A remnant of the pagan view of God, this is an image of an all-powerful being who asserts control over individuals, with an emphasis on the impossibility of making reparation for the “transgression of his law,” he said. Such a perception causes “fear” and “resentment” toward God.
“It is a vestige of the pagan idea of God that has never been entirely eradicated, and perhaps cannot be eradicated, from the human heart,” he said: that “God is the one who intervenes with divine punishment to reestablish the order disrupted by evil.”
In contrast, God's mercy “has never been disregarded,” he said.
“The Year of Mercy is a golden opportunity to restore the true image of the biblical God who not only has mercy but is mercy.”
Reflecting on the Apostle John's statement “God is love,” Fr. Cantalamessa observed that God's love within the Trinity is without mercy. This is because the love of the Father and the Son is a “necessity even though it occurs with the utmost freedom; the Son needs to be loved and to love in order to be the Son.”
“The sin of human beings does not change the nature of this love but causes it to make a qualitative leap: mercy as a gift now becomes mercy as forgiveness.”
Fr. Cantalamessa turned his reflection to the relationship between justice and his mercy, citing Paul's letter to the Romans which speaks of all sinners being justified by God's grace through “redemption which is in Christ Jesus.”
“God shows his righteousness and justice by having mercy! This is the great revelation.”
“He is in fact love and mercy, so for that reason he is just to himself – he truly demonstrates who he is – when he has mercy.”
An incorrect notion of God's “righteousness” can cause fear rather than encouragement, he said.
However, “the righteousness of God is that by which God makes those who believe in his Son Jesus acceptable to him. It does not enact justice but makes people just,” Fr. Cantalamessa explained in reference to the writings of St. Augustine.
He went on to state that the 16th century figure Martin Luther is credited for reintroducing this understanding of God's righteousness, “at least in Christian preaching,” and cited the upcoming fifth centenary of the Protestant Reformation.
Although revisited by St. Augustine, and later Luther, the correct understanding of God's righteousness goes back to Scripture, he said.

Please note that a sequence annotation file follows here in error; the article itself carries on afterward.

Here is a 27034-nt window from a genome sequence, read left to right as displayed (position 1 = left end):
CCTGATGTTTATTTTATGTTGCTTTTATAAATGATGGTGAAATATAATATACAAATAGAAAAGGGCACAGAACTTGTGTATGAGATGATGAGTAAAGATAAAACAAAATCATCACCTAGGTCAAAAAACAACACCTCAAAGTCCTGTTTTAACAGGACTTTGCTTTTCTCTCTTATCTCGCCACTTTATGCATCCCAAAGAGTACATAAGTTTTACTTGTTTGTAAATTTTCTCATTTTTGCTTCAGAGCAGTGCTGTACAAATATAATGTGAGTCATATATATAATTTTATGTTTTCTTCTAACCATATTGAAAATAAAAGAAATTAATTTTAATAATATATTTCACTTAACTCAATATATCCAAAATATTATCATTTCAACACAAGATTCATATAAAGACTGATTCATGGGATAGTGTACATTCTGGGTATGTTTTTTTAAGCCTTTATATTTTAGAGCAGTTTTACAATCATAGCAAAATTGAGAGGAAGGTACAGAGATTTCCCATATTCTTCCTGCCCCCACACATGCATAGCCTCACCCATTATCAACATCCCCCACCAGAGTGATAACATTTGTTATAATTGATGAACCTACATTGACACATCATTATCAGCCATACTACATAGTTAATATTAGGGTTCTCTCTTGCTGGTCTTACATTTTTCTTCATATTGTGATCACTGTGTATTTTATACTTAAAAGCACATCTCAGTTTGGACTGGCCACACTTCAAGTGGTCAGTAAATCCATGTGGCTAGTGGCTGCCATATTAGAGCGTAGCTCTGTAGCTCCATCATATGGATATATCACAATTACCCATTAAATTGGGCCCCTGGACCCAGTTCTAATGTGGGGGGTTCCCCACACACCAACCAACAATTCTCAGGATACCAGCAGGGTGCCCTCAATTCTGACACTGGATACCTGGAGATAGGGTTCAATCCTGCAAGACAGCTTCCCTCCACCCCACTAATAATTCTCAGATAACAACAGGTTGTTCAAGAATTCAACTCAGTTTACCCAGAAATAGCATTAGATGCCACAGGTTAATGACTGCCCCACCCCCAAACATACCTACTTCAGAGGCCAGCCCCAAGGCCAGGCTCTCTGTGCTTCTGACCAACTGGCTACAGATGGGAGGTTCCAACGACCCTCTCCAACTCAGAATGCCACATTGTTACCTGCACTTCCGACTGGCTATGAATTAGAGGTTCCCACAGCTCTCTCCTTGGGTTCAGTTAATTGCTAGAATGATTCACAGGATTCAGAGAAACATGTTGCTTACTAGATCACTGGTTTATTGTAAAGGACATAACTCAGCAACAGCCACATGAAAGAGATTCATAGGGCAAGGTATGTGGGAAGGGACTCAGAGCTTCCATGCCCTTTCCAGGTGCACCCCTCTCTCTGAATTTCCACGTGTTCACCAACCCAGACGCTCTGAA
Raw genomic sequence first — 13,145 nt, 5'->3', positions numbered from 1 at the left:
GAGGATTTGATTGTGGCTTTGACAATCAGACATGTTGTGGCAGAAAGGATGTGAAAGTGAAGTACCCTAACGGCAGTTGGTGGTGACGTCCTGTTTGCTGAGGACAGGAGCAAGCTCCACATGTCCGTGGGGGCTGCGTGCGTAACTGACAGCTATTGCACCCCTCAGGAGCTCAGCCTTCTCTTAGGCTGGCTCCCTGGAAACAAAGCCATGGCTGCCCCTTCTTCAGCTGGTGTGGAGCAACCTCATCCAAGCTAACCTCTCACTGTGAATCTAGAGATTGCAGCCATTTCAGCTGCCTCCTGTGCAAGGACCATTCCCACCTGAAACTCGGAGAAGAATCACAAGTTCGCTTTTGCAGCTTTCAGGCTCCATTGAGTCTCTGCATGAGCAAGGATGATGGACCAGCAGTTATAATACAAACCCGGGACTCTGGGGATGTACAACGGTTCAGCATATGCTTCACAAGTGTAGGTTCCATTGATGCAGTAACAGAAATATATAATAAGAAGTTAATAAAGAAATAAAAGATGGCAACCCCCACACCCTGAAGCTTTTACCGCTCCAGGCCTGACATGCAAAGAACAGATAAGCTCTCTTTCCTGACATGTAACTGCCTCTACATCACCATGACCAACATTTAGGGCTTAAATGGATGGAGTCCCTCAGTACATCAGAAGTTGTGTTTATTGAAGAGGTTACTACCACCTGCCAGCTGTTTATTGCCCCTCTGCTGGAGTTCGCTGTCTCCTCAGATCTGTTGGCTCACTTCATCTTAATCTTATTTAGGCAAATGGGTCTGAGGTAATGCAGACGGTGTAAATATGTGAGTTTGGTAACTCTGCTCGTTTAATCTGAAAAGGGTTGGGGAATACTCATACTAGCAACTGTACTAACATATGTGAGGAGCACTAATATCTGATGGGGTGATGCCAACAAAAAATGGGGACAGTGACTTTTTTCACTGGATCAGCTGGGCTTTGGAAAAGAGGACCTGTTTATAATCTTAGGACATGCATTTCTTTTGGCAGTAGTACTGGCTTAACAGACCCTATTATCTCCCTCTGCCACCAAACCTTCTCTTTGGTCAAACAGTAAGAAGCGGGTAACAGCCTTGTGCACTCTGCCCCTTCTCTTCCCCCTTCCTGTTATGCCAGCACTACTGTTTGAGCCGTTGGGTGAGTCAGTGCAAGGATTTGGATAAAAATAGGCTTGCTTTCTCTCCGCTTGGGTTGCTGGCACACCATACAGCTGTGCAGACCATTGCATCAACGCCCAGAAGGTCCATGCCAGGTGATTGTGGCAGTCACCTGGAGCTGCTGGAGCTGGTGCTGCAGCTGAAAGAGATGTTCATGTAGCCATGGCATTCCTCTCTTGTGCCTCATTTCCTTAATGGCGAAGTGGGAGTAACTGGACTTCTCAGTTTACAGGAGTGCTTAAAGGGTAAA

“God’s justice not only does not contradict his mercy but consists precisely in mercy!”
Fr. Cantalamessa examined the “radical change in the fate of humanity” that was brought about by the Cross.
He quoted Benedict XVI's book Jesus of Nazareth, saying: “That which is wrong, the reality of evil, cannot simply be ignored; it cannot just be left to stand. It must be dealt with; it must be overcome. Only this counts as a true mercy.”
“And the fact that God now confronts evil himself because men are incapable of doing so – therein lies the ‘unconditional’ goodness of God.”
The papal preacher added that “God was not satisfied with merely forgiving people’s sins; he did infinitely more than that: he took those sins upon himself, he shouldered them himself.”
That the Son of God “became sin for us,” as St. Paul writes, is “a shocking statement,” Fr. Cantalamessa said.
However, “it was not death, then, but love that saved us!”
“The death of Christ needed to demonstrate to everyone the supreme proof of God’s mercy toward sinners,” he said.
He recalled the two thieves with whom Christ was crucified, which shows how God “wants to remain a friend to sinners right up to the end, so he dies like them and with them.”
Fr. Cantalamessa concluded his sermon, calling for the removal of “any desire for vengeance from the hearts of individuals, families, and nations, and make us fall in love with mercy.”
“Let the Holy Father’s intention in proclaiming this Year of Mercy be met with a concrete response in our lives, and let everyone experience the joy of being reconciled with you in the depth of the heart.”